Relationship Counseling Can Help Many Kinds of Relationships
Marriages and romantic couples aren’t the only relationships that benefit from relationship counseling. Ever hear someone say about a business partner or a sibling, “We fight like a married couple”? Relationship counseling is available to help any meaningful relationship that’s in trouble whether siblings, a parent and child, friends, roommates and yes, even a band (Metallica notoriously did this). And of course, relationship counseling doesn’t have to be limited to just two people.
In romantic relationships, intimacy and disclosure are implied. With non-romantic relationships, there needs to be explicit attention given to the boundaries of the relationship. How are you getting along? How are you communicating? What’s getting lost in translation? Have you grown apart and should you part ways?
Some relationships need help functioning more as professional relationships and limiting more familial interactions. Often with close friends or business partners, the two parties in a relationship need to question if the relationship is “too personal.” Are you not developing relationships outside of work or friendship? What sort of closeness do you want? Should you talk about emotional experiences and difficulties outside of work or friendship?
All Relationships Have Rules And Norms
No matter if you’re business partners, siblings, friends or roommates, all relationships have habits, in a sense. Who gets to talk first when friends get together? How much of your personal lives do business partners share with one another? How do you fight? How do you make decisions?
Relationship counseling can help partners both recognize that these rules exist and then, expose them. Naming is important because it allows for rules and norms to be revisited.
Relationship Counseling For Changes In A Relationship
The business isn’t what it was, you and your college roommate are no longer living together, or your sister is married with kids. The world isn’t what it was. Often so many of these changes are left unaddressed.
The most effective way to grow into these changes is to name them in the right environment like relationship counseling. Sometimes it just takes literally saying, “The relationship is different than it used to be. We’re different people. Now what?” There is frequently grief involved–letting go of a relationship so a new one can be created.
Even Non-Romantic Relationships Carry Hurt Forward
Perhaps a friendship began when both friends were in a different place in their lives. A business was so hectic at the start that these hurts didn’t get addressed. Or the terms of a relationship were set between siblings in a household with poor boundaries or leadership. No matter the specific situation, hurt often gets buried or forgotten and yet, it still holds power, emerging later masked as resentment or jealousy.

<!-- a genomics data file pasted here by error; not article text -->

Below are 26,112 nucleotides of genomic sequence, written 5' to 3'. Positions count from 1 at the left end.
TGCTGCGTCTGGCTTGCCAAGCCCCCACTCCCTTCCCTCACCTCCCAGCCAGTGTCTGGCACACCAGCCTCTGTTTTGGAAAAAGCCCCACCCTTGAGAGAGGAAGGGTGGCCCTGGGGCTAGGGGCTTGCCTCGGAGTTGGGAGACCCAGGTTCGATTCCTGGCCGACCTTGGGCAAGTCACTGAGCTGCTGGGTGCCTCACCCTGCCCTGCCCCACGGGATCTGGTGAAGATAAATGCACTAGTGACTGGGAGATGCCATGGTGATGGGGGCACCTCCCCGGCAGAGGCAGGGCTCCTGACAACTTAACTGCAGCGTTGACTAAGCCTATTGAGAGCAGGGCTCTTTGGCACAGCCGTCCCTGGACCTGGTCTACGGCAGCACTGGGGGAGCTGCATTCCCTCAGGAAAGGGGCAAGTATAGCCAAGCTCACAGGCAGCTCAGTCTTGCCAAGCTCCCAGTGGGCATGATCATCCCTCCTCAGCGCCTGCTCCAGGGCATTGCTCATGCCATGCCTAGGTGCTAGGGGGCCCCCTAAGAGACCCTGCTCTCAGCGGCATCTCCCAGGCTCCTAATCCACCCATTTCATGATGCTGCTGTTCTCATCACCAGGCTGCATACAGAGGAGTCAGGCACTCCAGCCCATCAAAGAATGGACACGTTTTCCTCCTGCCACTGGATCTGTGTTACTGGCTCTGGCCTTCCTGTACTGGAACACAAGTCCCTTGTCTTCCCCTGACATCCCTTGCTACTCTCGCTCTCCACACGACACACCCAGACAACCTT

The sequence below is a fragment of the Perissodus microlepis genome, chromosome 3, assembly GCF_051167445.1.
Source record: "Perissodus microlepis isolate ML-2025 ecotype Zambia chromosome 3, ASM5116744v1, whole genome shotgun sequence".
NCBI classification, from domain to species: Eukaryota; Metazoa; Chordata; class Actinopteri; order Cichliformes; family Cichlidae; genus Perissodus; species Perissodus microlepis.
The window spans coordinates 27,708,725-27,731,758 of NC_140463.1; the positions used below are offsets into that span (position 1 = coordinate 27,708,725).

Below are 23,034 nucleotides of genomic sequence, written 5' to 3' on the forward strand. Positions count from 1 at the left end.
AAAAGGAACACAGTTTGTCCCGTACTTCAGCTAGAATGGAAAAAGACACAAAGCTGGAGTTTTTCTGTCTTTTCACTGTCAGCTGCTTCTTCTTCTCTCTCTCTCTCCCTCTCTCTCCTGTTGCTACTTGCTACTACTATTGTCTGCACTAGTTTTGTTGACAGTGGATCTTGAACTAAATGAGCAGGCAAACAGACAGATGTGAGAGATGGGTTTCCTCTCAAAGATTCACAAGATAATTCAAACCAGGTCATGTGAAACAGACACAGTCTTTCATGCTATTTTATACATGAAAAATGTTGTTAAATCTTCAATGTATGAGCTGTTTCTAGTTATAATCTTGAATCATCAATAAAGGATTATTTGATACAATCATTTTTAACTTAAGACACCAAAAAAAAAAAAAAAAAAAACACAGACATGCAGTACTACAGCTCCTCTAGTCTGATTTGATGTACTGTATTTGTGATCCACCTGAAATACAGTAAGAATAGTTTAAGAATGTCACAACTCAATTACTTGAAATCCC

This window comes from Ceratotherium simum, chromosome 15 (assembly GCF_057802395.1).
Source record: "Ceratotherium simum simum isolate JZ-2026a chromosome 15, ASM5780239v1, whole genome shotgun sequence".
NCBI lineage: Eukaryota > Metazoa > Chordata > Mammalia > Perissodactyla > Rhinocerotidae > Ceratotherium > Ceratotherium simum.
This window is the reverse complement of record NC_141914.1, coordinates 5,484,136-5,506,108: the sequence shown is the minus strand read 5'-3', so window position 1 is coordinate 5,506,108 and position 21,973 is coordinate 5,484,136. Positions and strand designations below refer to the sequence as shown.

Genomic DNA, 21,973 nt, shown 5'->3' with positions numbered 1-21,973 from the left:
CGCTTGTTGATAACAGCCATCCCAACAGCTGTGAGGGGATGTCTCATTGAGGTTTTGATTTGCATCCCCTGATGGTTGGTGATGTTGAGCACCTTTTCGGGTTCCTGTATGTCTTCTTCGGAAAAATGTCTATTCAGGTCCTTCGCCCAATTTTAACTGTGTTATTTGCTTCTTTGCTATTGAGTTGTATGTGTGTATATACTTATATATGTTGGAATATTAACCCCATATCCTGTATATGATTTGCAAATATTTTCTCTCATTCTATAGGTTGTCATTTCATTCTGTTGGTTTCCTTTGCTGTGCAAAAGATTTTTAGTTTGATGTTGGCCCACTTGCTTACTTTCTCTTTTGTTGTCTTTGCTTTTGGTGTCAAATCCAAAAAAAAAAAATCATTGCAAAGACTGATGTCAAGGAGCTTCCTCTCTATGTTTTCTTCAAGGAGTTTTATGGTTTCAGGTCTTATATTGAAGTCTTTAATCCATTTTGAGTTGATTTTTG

We tend to avoid old wounds in relationships because they’re painful, but also because we don’t have a sense that confronting them will result in some sort of progress. “Digging up old wounds” sometimes gets a bad rap. Of course, this shouldn’t be done in public, in front of staff or while drinking. It’s not a good plan when there aren’t conditions to address and heal from them, such as relationship counseling.
Relationship Counseling Can Create An Environment To Confront Conflict
Relationship counseling can reduce conflict, but it can also increase conflict when more is needed. It can bring clarity to difficult decisions (Should we sell the business, should we encourage mom to go into a nursing program, etc). Relationship counseling can also help heal old wounds–we can help partners revisit terms–stated or implied–from earlier in the relationship that might not be working anymore.
Good counseling can create an environment in which these issues can be confronted. How? A person in the room–the relationship counselor–that both people trust, who can help either party (or both) when he or she feels attacked, can push for honesty, can keep things from getting out of hand, can help each person hear one another and can make space for grief and hurt. Sometimes partners need to feel the relief of knowing that they don’t need to take care of the other partner–they can take a break from worrying about his or her feelings and focus on being honest.
Creating The Right Conditions In (And Outside) Relationship Counseling
In relationship counseling, we’re always looking to do two things simultaneously: create the conditions needed to address the matter at hand and help both people understand the practice of condition-making. The first part means understanding that conditions matter–how we assess emotional conditions and confirm what can be done under those conditions (Are you too angry? Did you just get done sorting something else out? Are you under the gun with a work deadline? Do you need another person present to help us keep things under control?).
We help people in relationship counseling understand that you have choice in where you cast the scene, so to speak. Partners learn in relationship counseling how to hold something painful even if uncomfortable until a better time, work together on other things even while holding feelings about a matter not being discussed and sort out who will step up to insist that the conditions aren’t right and how the relationship can develop the capacity to follow that leadership. Not only restricted to the therapist’s office, relationship counseling also helps both parties understand how to create these conditions themselves outside of counseling.